Germaine Greer is a writer, feminist, social critic, and intellectual. She was influential in second-wave feminism during the last half of the 20th century.
Greer was born in Melbourne, Australia, on January 29th, 1939. She received her BA from the University of Melbourne, her MA from University of Sydney and her PhD from Newnham College Cambridge. While a student, Germaine Greer became interested in radical anarchist philosophies, particularly radical feminist politics. Her first book The Female Eunuch was published in 1970 and quickly became a groundbreaking bestseller in the feminist movement. In The Female Eunuch Greer claims that traditional roles sexually repress women and reduces them to eunuchs. Germaine Greer has been viewed as an important figure in the “bra burning movement.” She argues that women are unnaturally expected to take on submissive roles within society to fulfil male fantasies of what being a woman entails.
Greer was a controversial figure in her home country of Australia, especially after writing an insensitive article about the beloved crocodile hunter Steve Irwin, claiming his death was a result of the animal kingdom taking revenge. Despite the controversy, Greer maintained her position. She was also critical of Australia, claiming it was “a sports-mad suburban wasteland devoid of any intellectual stimulation.” Greer commented unfavorably about pop star Madonna: “Madonna was a middle-class girl pretending to be tough, a religious girl pretending to be irreligious” also dismissing her as being the future of feminism. Further controversy erupted when she stated that she does not consider transgender women as women since it is not fair for men to decide their gender.
In 2018 Elizabeth Kleinhenz, wrote the latest biography of Germaine Greer. Greer’s feeling about biographies is pretty clear in the following quote: “I fucking hate biography. If you want to know about Dickens’s read his fucking books.” Greer wrote over twenty books including Sex and Destiny (1984), The Change (1991 Updated 2018), The Whole Woman (1999). In 1971, Life Magazine labelled Germaine Greer as “The saucy feminist that even men like.” Her interests included saving the rainforest in Numinbah Valley in Australia, which resulted in her 2013 book White Beech: The Rainforest Years. Greer has been an outspoken columnist for The Sunday Times, The Guardian, The Daily Telegraph among others.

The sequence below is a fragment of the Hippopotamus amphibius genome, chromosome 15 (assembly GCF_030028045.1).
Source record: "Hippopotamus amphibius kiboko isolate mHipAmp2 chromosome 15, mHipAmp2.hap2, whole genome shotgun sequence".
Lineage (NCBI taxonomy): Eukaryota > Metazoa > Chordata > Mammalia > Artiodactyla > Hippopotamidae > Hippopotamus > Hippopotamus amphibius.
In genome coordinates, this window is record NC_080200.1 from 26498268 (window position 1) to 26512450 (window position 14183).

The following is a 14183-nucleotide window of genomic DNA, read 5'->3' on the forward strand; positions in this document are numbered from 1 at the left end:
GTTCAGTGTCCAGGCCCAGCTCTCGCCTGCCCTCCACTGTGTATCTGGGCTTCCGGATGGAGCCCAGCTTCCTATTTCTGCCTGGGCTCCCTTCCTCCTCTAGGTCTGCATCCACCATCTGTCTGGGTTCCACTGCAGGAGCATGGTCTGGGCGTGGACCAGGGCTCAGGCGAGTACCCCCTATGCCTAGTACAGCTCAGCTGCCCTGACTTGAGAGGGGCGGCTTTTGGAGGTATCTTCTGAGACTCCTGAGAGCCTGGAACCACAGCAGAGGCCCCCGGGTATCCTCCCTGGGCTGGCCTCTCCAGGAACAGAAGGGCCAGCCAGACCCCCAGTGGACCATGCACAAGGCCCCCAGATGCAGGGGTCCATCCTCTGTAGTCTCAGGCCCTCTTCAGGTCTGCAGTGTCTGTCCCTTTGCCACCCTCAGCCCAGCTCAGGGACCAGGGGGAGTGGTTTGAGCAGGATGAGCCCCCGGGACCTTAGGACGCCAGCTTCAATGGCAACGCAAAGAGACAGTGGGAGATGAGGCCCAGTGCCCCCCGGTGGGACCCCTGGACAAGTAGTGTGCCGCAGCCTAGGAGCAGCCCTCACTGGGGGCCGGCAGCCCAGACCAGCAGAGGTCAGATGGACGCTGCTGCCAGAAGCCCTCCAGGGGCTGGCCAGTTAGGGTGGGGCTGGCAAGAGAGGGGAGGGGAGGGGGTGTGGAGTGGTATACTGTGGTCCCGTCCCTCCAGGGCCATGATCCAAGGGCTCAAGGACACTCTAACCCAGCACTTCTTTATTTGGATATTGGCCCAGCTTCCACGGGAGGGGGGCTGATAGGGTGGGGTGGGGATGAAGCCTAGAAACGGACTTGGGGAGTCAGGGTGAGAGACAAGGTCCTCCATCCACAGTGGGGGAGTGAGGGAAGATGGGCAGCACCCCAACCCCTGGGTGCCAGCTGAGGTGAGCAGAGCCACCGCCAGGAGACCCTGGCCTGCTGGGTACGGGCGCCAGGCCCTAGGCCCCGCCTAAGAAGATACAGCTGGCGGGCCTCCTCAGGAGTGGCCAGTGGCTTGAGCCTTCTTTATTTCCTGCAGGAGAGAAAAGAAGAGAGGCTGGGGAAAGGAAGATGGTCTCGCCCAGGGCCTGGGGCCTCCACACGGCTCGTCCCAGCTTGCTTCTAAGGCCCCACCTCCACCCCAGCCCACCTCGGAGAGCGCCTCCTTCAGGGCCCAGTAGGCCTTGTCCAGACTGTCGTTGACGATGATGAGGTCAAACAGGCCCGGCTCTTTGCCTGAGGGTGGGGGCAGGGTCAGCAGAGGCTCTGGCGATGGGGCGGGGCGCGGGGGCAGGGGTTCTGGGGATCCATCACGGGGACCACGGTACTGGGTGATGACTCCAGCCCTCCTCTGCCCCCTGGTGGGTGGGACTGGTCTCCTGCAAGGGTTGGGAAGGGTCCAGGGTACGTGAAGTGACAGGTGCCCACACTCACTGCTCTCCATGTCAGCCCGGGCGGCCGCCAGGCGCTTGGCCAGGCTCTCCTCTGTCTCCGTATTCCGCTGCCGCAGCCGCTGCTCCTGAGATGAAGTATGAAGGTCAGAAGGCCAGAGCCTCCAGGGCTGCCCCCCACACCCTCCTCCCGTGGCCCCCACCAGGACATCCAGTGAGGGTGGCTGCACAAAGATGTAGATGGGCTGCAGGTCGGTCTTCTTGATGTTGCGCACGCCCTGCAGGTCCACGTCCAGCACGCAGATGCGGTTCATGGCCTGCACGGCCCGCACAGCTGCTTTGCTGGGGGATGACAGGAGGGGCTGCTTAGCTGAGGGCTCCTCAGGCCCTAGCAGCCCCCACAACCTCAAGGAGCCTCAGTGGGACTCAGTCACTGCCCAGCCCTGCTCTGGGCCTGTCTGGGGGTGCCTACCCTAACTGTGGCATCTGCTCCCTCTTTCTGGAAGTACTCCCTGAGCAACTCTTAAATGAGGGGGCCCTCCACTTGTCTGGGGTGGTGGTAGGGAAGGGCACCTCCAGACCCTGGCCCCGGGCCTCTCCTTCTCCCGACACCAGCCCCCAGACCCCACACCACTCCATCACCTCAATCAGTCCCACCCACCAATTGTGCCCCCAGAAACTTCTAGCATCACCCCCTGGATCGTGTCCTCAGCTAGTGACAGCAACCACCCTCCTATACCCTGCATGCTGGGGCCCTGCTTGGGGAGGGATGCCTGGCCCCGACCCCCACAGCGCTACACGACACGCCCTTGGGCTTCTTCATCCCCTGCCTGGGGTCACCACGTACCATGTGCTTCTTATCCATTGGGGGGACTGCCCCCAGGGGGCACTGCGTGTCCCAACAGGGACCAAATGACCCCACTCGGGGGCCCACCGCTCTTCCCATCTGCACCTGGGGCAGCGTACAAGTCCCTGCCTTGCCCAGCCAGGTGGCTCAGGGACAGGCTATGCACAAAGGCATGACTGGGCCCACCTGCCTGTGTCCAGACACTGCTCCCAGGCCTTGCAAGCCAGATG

Greer had a brief marriage to Paul de Feu, from 1968 to 1973. Paul de Feu was England’s first male pin up, similar to American actor Burt Reynolds in a 1972 centerfold in Cosmopolitan Magazine. Greer went on to have a series of lovers including Federico Fellini and Warren Beatty. She was not able to have children, but found comfort in her animals.
Greer argues in her book The Whole Woman (1999) that liberation is about asserting difference and insisting on it as a condition of self definition and self determination.” She writes that it is a struggle for the freedom of women to define their own values, order their own priorities and decide their own fate.”
Additional information is available at the following website: https://www.theguardian.com/books/2018/dec/13/germaine-the-life-of-germaine-greer-by-elizabeth-kleinhenz